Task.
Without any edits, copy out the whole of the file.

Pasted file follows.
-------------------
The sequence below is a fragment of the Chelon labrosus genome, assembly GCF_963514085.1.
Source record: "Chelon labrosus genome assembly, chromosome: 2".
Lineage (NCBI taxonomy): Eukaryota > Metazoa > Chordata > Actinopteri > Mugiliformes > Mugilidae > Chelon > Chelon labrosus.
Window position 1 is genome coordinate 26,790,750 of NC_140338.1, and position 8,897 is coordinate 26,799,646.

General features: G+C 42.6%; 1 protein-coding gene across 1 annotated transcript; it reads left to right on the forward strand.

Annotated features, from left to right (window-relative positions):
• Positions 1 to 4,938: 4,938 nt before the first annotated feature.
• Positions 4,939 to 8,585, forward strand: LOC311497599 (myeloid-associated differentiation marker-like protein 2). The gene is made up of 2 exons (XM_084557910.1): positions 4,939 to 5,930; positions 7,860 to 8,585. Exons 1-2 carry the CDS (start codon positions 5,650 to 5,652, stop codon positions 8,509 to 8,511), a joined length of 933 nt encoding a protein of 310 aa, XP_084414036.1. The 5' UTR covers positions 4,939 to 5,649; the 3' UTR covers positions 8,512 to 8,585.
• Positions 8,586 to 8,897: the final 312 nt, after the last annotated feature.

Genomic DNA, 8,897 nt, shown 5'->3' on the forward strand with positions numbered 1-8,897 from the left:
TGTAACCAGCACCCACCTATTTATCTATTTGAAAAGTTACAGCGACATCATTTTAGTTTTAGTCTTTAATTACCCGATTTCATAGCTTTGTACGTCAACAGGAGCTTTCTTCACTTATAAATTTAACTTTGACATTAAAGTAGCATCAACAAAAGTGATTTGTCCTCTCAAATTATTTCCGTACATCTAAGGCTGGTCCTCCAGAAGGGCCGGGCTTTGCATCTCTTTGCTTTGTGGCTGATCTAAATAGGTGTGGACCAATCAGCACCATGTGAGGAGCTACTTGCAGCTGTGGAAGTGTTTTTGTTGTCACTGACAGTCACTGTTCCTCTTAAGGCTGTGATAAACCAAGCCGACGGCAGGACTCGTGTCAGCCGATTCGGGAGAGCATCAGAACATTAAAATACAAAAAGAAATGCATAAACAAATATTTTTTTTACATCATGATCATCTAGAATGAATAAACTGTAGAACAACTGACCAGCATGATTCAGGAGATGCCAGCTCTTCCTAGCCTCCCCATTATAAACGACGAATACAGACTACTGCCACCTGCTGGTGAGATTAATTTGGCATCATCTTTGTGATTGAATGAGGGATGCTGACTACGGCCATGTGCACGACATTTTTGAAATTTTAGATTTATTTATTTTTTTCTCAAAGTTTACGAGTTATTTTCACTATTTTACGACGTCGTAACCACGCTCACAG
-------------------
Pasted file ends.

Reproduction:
The sequence below is a fragment of the Chelon labrosus genome, assembly GCF_963514085.1.
Source record: "Chelon labrosus genome assembly, chromosome: 2".
Lineage (NCBI taxonomy): Eukaryota > Metazoa > Chordata > Actinopteri > Mugiliformes > Mugilidae > Chelon > Chelon labrosus.
Window position 1 is genome coordinate 26,790,750 of NC_140338.1, and position 8,897 is coordinate 26,799,646.

General features: G+C 42.6%; 1 protein-coding gene across 1 annotated transcript; it reads left to right on the forward strand.

Annotated features, from left to right (window-relative positions):
• Positions 1 to 4,938: 4,938 nt before the first annotated feature.
• Positions 4,939 to 8,585, forward strand: LOC311497599 (myeloid-associated differentiation marker-like protein 2). The gene is made up of 2 exons (XM_084557910.1): positions 4,939 to 5,930; positions 7,860 to 8,585. Exons 1-2 carry the CDS (start codon positions 5,650 to 5,652, stop codon positions 8,509 to 8,511), a joined length of 933 nt encoding a protein of 310 aa, XP_084414036.1. The 5' UTR covers positions 4,939 to 5,649; the 3' UTR covers positions 8,512 to 8,585.
• Positions 8,586 to 8,897: the final 312 nt, after the last annotated feature.

Genomic DNA, 8,897 nt, shown 5'->3' on the forward strand with positions numbered 1-8,897 from the left:
TGTAACCAGCACCCACCTATTTATCTATTTGAAAAGTTACAGCGACATCATTTTAGTTTTAGTCTTTAATTACCCGATTTCATAGCTTTGTACGTCAACAGGAGCTTTCTTCACTTATAAATTTAACTTTGACATTAAAGTAGCATCAACAAAAGTGATTTGTCCTCTCAAATTATTTCCGTACATCTAAGGCTGGTCCTCCAGAAGGGCCGGGCTTTGCATCTCTTTGCTTTGTGGCTGATCTAAATAGGTGTGGACCAATCAGCACCATGTGAGGAGCTACTTGCAGCTGTGGAAGTGTTTTTGTTGTCACTGACAGTCACTGTTCCTCTTAAGGCTGTGATAAACCAAGCCGACGGCAGGACTCGTGTCAGCCGATTCGGGAGAGCATCAGAACATTAAAATACAAAAAGAAATGCATAAACAAATATTTTTTTTACATCATGATCATCTAGAATGAATAAACTGTAGAACAACTGACCAGCATGATTCAGGAGATGCCAGCTCTTCCTAGCCTCCCCATTATAAACGACGAATACAGACTACTGCCACCTGCTGGTGAGATTAATTTGGCATCATCTTTGTGATTGAATGAGGGATGCTGACTACGGCCATGTGCACGACATTTTTGAAATTTTAGATTTATTTATTTTTTTCTCAAAGTTTACGAGTTATTTTCACTATTTTACGACGTCGTAACCACGCTCACAG